I thought it was going to be a typical freelance project. I jotted down the name of the organization, their website and location, and called to make an appointment for the interview. I left myself exactly 45 minutes before my next meeting so that I wouldn't have to stay too long. I wanted to make sure we would cover ground quickly so that I could get my angle without wasting time on aimless chatting. I figured a good story line and a couple of strong quotes and I'd be finished.

But then I walked through the front door and what I thought, wanted and figured no longer mattered. Time stopped, reality (or the reality that I knew) stopped, my calendar stopped. The next three-quarters of an hour would be an experience I don't think I will ever forget.

I have been so busy lately that for a few minutes I couldn't figure out why I heard Chanukah music playing as I entered the building. Then, as the songs continued, I glanced at my calendar and discovered that in just a few weeks it will be Chanukah! Such a joyous celebration of victory for the Jewish people, and I had temporarily forgotten.

The truth is that upon entering those doors I suddenly realized that I had temporarily forgotten a lot of important things. And when you are always temporarily forgetting it ends up meaning that you never really remember. You become so busy that you don't focus on what is really important, what really counts.

But in this place that was simply impossible. It was back to basics. Actually, it was back to much less than basics. It was back to virtually nothing.

You see, for this interview I was sent to one of the rehabilitative centers in Israel for severely disabled and handicapped children. But these are not children that will one day be mainstreamed or integrated into society. These are children that will spend the rest of their lives in this place, for this has now become their home. This center is where they will live, and unfortunately, where most will die. For them, this is it.

The center itself is stunning. It is beautifully decorated with colorful pictures and displays everywhere. It has a top-quality staff and therapeutic activities. But then you look at the children, and they are simply heartbreaking. I couldn't really do my interview, because I was afraid to talk. I knew that if I opened my mouth I would start to cry. But more than what I felt for them, I was just utterly scared. All I could think was that this could happen to me. This could be my child. I was not immune. These were such severely deformed children, and yet in most cases, there was no reason to expect it. Most came from families with other healthy siblings, healthy parents, and were born from healthy pregnancies. But then something went terribly wrong. And regardless of what the diagnosis ultimately is, these children will always be utterly dependent on others to live. They cannot eat by themselves (40% in this particular place are fed intravenously), they cannot go to the bathroom by themselves, most can't even sit up alone and virtually none can stand.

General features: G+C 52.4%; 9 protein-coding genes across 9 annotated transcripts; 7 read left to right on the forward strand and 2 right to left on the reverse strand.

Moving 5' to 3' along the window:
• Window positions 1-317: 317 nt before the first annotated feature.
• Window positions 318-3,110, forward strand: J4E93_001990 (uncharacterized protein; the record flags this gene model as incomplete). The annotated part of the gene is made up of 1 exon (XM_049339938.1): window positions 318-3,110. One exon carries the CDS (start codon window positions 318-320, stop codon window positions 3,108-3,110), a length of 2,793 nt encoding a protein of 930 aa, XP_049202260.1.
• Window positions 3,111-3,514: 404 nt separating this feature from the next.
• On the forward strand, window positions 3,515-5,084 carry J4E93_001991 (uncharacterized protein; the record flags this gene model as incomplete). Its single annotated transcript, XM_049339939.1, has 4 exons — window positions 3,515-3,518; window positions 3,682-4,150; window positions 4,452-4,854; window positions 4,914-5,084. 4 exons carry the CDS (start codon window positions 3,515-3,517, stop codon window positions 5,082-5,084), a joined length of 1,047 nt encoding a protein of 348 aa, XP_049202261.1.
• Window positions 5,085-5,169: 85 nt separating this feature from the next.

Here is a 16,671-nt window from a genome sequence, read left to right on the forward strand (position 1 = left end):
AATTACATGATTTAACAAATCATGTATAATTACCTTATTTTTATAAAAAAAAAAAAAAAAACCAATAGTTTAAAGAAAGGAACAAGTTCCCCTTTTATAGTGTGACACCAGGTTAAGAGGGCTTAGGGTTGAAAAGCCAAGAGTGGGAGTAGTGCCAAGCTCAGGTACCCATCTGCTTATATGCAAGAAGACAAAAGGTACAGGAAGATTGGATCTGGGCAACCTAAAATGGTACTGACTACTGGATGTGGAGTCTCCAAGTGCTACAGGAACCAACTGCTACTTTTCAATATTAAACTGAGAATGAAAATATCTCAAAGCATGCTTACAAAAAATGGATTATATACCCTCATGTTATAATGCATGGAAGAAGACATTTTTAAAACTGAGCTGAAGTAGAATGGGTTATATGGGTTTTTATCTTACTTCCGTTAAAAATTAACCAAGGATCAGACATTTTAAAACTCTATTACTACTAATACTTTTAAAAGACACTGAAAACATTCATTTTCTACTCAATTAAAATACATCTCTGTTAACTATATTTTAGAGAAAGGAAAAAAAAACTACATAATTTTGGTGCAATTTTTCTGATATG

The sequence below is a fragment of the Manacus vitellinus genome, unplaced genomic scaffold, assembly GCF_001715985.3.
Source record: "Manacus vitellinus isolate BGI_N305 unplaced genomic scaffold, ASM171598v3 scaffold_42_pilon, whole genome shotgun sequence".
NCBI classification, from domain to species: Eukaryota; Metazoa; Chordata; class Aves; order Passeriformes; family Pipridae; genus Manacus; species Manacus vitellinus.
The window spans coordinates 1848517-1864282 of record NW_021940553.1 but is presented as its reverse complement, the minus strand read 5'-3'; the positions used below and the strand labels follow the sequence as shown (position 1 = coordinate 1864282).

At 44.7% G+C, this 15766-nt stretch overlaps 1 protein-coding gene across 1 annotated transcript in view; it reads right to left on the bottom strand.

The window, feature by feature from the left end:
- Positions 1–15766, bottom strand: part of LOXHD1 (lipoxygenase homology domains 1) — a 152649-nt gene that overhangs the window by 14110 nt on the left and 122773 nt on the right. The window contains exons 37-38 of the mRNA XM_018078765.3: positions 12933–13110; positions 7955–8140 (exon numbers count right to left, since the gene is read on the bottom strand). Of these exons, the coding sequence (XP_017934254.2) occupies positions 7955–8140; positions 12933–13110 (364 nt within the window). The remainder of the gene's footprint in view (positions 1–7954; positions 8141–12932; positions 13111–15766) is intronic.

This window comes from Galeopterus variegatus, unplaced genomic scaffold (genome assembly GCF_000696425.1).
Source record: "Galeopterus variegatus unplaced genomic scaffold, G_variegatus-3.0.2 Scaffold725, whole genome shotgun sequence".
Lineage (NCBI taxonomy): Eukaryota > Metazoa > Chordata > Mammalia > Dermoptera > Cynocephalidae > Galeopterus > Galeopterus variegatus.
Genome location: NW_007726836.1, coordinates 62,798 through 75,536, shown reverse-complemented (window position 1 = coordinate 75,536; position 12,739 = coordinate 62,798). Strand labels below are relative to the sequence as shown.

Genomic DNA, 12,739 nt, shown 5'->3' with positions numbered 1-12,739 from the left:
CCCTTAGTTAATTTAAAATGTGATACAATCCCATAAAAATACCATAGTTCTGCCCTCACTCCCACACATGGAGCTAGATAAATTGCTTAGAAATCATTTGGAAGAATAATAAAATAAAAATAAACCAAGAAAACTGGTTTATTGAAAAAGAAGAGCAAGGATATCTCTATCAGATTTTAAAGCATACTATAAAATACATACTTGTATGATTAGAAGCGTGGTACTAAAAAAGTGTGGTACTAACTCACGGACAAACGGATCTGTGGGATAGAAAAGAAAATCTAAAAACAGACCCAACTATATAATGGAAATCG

It sounds so trite and insincere to say that when in such a situation you really appreciate what you have. But there is just no greater truth. You do. But I think it is more than being grateful for the fact that you are healthy. There is something about being in such a place that makes you aware of how warped our view of the world can be. What struck me most was that I felt so sorry for these children. But when I really thought about it, I couldn't understand why. They didn't appear to feel sorry for themselves. They didn't appear miserable. They didn't appear depressed. In fact, most seemed quite happy.

And what was even more amazing was how easy it was to make them happy. As the Chanukah music was played, I watched as their eyes literally lit up and they began to shake from side to side or move. Some began to groan in a loud but clearly pleasurable way. Others clapped their hands together with huge smiles across their faces.